North Pole municipality expands water system to areas impacted by sulfolane spill
by Dan Bross, originally posted on February 07, 2017
An agreement between the State of Alaska, City of North Pole and Flint Hills Resources will expand the municipal water system to properties impacted by spills at a former refinery. The refinery, closed by Flint Hills two years ago, was the site of historic spills of the industrial solvent sulfolane. The settlement covers more than 650 parcels of land, where North Pole Mayor Bryce Ward said affected residents will have access to public drinking water.
”Provides for an expansion of the full utility system within the city boundaries, as well as outside city boundaries to include the existing sulfolane plume and then also a buffer around that,” Ward said.
Ward added that connection charges are covered under the agreement, which also lays out timeline for the expansion.
“Construction is expected to begin in 2018 and then operation of phase one and two would be 2019,” Ward said. “And then construction of phase two and three would be 2019 as well.”
Flint Hills has provided impacted residents with drinking water since the contamination was discovered, and Mayor Ward says that will continue until the expansion reaches their property. The settlement covers areas where ground water is projected to be impacted by 2030, but State Director of Spill prevention and Response Kristen Ryan said no one will be left out.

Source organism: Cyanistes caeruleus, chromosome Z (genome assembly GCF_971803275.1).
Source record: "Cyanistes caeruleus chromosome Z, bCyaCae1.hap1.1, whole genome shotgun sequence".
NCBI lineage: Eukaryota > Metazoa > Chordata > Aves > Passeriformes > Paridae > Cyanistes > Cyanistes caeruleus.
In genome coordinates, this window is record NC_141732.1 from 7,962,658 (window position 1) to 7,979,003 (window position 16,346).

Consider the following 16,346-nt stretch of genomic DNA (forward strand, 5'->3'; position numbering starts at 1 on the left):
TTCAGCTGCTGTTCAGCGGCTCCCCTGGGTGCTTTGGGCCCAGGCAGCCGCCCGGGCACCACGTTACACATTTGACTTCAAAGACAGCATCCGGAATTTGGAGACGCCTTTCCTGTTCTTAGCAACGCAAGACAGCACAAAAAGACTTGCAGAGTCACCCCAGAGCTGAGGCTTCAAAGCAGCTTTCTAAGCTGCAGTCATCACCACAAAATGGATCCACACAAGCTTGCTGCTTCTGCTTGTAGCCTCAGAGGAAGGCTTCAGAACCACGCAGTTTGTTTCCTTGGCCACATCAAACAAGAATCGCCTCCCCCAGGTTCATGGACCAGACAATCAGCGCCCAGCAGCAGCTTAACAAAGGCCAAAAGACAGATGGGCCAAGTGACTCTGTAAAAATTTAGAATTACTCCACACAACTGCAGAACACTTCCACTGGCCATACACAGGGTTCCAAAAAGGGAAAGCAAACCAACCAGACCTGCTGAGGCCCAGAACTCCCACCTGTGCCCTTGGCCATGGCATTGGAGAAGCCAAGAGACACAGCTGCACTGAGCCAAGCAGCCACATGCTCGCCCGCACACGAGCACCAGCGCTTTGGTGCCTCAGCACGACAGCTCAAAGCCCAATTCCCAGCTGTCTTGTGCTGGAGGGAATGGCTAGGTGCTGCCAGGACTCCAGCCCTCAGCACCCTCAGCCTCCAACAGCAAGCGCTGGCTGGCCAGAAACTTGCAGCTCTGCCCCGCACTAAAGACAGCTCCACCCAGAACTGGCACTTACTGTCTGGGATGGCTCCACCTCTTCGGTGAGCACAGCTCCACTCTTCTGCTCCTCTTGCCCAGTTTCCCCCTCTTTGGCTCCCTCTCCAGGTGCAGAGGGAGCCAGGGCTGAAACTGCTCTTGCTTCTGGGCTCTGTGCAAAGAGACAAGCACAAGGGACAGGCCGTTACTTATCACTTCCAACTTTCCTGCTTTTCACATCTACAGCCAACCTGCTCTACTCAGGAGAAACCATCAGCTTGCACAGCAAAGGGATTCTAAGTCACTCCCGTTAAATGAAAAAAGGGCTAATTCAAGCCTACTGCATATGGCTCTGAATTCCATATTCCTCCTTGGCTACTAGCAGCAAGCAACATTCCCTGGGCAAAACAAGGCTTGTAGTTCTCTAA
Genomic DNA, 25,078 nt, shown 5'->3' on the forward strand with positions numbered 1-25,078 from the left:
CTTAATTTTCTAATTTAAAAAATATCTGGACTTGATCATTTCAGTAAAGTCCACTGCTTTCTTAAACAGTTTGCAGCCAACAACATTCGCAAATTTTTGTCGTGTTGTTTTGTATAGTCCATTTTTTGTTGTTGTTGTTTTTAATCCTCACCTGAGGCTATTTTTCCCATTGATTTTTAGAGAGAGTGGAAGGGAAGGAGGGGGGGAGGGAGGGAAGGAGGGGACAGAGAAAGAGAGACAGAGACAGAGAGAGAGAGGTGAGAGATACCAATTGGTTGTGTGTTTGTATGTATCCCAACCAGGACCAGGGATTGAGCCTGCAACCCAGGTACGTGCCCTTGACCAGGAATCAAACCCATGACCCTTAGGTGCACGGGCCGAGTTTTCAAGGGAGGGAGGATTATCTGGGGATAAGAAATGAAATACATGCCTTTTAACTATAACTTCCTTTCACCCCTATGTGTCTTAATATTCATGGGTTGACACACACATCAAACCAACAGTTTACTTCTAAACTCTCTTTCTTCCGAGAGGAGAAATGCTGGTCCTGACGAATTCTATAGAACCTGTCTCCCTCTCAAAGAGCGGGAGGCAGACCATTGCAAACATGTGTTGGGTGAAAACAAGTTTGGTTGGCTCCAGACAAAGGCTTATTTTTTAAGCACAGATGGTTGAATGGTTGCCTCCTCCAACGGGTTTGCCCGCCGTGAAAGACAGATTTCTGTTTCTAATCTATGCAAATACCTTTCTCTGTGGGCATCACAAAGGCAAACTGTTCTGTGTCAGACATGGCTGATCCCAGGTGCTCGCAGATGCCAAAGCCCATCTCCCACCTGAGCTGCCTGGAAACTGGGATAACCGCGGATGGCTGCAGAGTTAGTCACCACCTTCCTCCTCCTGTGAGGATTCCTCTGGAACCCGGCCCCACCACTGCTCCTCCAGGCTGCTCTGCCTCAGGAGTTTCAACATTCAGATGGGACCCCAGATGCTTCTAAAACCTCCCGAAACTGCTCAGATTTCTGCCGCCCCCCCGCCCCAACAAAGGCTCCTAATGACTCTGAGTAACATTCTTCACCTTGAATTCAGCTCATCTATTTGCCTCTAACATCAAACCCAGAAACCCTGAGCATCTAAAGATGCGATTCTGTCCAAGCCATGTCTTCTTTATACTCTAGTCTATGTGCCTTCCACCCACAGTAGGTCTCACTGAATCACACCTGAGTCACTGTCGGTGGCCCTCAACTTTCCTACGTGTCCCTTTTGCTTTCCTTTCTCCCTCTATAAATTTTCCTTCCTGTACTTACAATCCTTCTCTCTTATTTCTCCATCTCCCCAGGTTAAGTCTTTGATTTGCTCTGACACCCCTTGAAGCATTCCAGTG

”If our modeling is off and homes are impacted that are not on the pipe water system, there’s a commitment that water would be provided if their drinking water is impacted above the EPA screening level for sulfolane,” Ryan said.
The ground water contamination was first reported in 2009, and it’s unclear how long area residents were drinking from tainted wells. Little is known about long term impacts of consuming sulfolane, and Ryan says the state is awaiting research results.
The sulfolane spills at the former North Pole refinery primarily occurred when the facility was owned by William Alaska Petroleum, and Ryan says the current settlement does not include the former owner.
”…And we will continue that litigation with a trial set right now for May,” Ryan said.
Williams could end up contributing to the North Pole municipal water system expansion, which is estimated to cost up to one hundred million dollars. Under the current agreement, Flint Hills will cover eighty percent of the cost, while the state covers twenty percent. A public open house about the water system expansion is scheduled for February 25th at the North Pole Library.